The Internet is populated with websites and user groups dedicated to the study of the Dave Evans tonal legacy, and you can even find video of his guitar tech Dallas Shoo offering up a pre-gig rig tour. Peruse any of these online resources and you’ll discover that while Edge takes the integrity of his tone very seriously, “Edge tone” is not a fixed signal chain but an ever-changing sound quest. So whether you rock a fully stocked rack with a MIDI controller or a few cheap stompboxes, keep experimenting and be creative. Tone is a journey, not a destination.
4 RING TRUE
5 DON’T EXPECT, SUGGEST
Conjuring the charisma of songs like “Vertigo” and “Miracle Drug,” Ex. 2b spices up an otherwise pedestrian chord progression in the key of D with a forward-moving double-stop riff. Make the lick extra crispy with some added attack on the downstrokes.
6 SLIDE DOWN THE SURFACE OF THINGS
7 ARP-EDGE-IATE YOUR CHORDS
Ex. 4b demonstrates another Edge-y arpeggiation approach that recalls such early U2 favorites as “Gloria” and “An Cat Dubh.” Dig how ringing open strings, clever voicings, and space between notes add up to harmonic bliss.
The gospel-tinged “I Still Haven’t Found What I’m Looking For” (from 1987’s The Joshua Tree) is culled from the unusual grips in Ex. 4c. Slap a capo on the 3rd fret—as the Edge does in the 1988 concert movie Rattle and Hum—and hear a I-IV-V progression transformed into something buoyant and majestic.
8 DIG UP YOUR SOUL
Now play the open-chord groove in Ex. 5a and you’ll undoubtedly peg it as Bo Diddley’s signature groove, the backbone of Buddy Holly’s “Not Fade Away,” George Michael’s “Faith,” U2’s 1988 #1 hit “Desire,” and, of course, Diddley’s own “Who Do You Love.” The key to this inflection is the initial emphasis on the dotted-eighth-note that groups the sixteenth-note pulses in a more syncopated (translation “booty-shaking”) 3+3+4+2+4 series, incorporating the threeagainst- four grouping known among theory hawks as a hemiola. Having learned the lessons of the early rock master, the Edge cleverly updated this technique into chordal blasts like Ex. 5b, recalling the searing chorus to “Beautiful Day” (from 2000’s All That You Can’t Leave Behind). Compare it to the previous example and you’ll notice the harmonic rhythm is identical but at a slightly slower tempo, and the accents have been evened out, sonically re-tooled for the new millennium.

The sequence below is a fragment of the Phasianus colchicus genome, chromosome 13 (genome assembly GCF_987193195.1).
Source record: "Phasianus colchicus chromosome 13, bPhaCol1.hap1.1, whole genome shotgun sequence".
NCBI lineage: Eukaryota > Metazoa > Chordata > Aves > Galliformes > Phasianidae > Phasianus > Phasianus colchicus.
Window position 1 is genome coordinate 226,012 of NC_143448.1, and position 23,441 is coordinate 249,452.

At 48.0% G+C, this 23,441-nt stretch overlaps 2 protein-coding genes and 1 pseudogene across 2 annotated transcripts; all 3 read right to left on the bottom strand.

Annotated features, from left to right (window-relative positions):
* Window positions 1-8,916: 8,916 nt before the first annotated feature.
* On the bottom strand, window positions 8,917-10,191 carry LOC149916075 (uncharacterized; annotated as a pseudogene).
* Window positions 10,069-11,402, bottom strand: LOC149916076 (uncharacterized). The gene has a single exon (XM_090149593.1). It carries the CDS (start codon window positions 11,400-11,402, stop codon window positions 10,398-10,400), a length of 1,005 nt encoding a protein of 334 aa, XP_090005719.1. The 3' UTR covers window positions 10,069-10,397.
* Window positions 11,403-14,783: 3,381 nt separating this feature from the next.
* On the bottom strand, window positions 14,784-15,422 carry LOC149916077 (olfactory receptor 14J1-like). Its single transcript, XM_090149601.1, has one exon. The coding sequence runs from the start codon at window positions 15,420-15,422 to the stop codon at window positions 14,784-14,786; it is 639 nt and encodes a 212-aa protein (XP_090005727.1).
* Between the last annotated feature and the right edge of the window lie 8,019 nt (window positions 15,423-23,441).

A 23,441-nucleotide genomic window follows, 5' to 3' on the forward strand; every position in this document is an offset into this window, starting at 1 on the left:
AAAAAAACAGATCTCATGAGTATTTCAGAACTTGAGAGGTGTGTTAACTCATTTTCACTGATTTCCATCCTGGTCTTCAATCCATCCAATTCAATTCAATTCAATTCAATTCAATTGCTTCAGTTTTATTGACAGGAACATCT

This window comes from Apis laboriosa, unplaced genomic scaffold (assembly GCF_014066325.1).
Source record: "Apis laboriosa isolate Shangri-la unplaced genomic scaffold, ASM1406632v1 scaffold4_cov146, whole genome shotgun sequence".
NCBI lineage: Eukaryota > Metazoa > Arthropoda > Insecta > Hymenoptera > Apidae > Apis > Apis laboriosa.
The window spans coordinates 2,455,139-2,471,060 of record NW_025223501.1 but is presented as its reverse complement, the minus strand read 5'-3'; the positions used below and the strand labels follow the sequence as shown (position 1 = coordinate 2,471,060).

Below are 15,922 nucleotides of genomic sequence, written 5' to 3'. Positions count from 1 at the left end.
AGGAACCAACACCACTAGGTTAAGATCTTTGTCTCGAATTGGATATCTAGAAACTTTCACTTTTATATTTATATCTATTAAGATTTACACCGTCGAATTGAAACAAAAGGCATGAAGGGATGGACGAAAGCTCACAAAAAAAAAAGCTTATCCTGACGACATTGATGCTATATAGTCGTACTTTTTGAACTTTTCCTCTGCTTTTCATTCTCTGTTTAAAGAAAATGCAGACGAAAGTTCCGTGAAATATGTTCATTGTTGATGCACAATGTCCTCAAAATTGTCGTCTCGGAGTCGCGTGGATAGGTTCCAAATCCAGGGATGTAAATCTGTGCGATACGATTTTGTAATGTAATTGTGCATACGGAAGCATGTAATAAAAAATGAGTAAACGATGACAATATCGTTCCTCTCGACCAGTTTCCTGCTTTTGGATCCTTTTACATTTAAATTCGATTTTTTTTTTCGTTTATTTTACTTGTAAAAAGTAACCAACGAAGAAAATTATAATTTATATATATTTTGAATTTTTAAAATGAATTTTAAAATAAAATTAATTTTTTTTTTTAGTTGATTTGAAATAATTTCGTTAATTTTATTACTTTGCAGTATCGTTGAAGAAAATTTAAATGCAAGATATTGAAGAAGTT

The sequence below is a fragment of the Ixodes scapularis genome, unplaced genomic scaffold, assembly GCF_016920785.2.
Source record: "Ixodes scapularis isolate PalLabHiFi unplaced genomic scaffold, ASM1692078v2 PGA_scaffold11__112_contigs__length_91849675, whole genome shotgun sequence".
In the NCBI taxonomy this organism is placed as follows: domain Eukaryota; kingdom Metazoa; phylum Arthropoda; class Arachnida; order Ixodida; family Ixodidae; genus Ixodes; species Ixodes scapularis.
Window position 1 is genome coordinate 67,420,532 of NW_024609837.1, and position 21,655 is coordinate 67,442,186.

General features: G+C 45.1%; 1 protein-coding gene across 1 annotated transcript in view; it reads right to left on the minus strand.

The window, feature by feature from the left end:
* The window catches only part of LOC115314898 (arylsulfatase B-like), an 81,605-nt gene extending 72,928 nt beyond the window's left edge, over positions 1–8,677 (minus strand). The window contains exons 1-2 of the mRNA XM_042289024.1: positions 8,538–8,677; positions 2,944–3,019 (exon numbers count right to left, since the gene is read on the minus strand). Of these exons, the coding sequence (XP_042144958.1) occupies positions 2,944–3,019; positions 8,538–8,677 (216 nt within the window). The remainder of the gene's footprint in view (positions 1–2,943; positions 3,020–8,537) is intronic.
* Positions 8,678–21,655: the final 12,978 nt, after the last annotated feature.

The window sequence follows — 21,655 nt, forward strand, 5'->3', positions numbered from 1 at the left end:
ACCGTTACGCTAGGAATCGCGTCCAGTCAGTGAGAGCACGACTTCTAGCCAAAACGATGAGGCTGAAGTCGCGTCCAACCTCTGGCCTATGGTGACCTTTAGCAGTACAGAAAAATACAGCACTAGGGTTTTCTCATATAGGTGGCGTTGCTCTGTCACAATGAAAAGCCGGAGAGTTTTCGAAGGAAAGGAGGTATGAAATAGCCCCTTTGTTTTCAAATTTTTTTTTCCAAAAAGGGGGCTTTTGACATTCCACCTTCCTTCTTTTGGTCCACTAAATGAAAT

9 EXPLAIN ALL THESE CONTROLS
For Ex. 6a, set your time to about 350- 370ms, your mix to about 85 percent, and your feedback to allow one or two clear repeats, and play the straight eighth-note riff. Magically, the delay-regenerated notes that give songs like “Where the Streets Have No Name” their mystique reveal themselves. If dialing in milliseconds seems a bit of a brain-buster, many popular boxes, rack units, and software plugins offer a tap setting that lets users tap in the songs tempo then have the unit automatically calculate a dotted-eighth regeneration.
Keep your mix and feedback setting from the previous example but tweak the delay time down to about 441ms and groove on Ex. 6b, the stunning guitar break from the perennial U2 live favorite “Bad” (best experienced on 1985’s Wide Awake in America). In an amazing synergy of man and machine, Edge’s repeated three-note phrases blossom into a lush, ringing, digitally enhanced landscape of sound.
10 KILL YOUR INSPIRATION
“In some weird way the guitar stands for freedom,” Edge observed in 2001, adding, “I’m constantly trying to find uncharted territories via sounds and tones that inspire new feelings and stop me from being too staid.”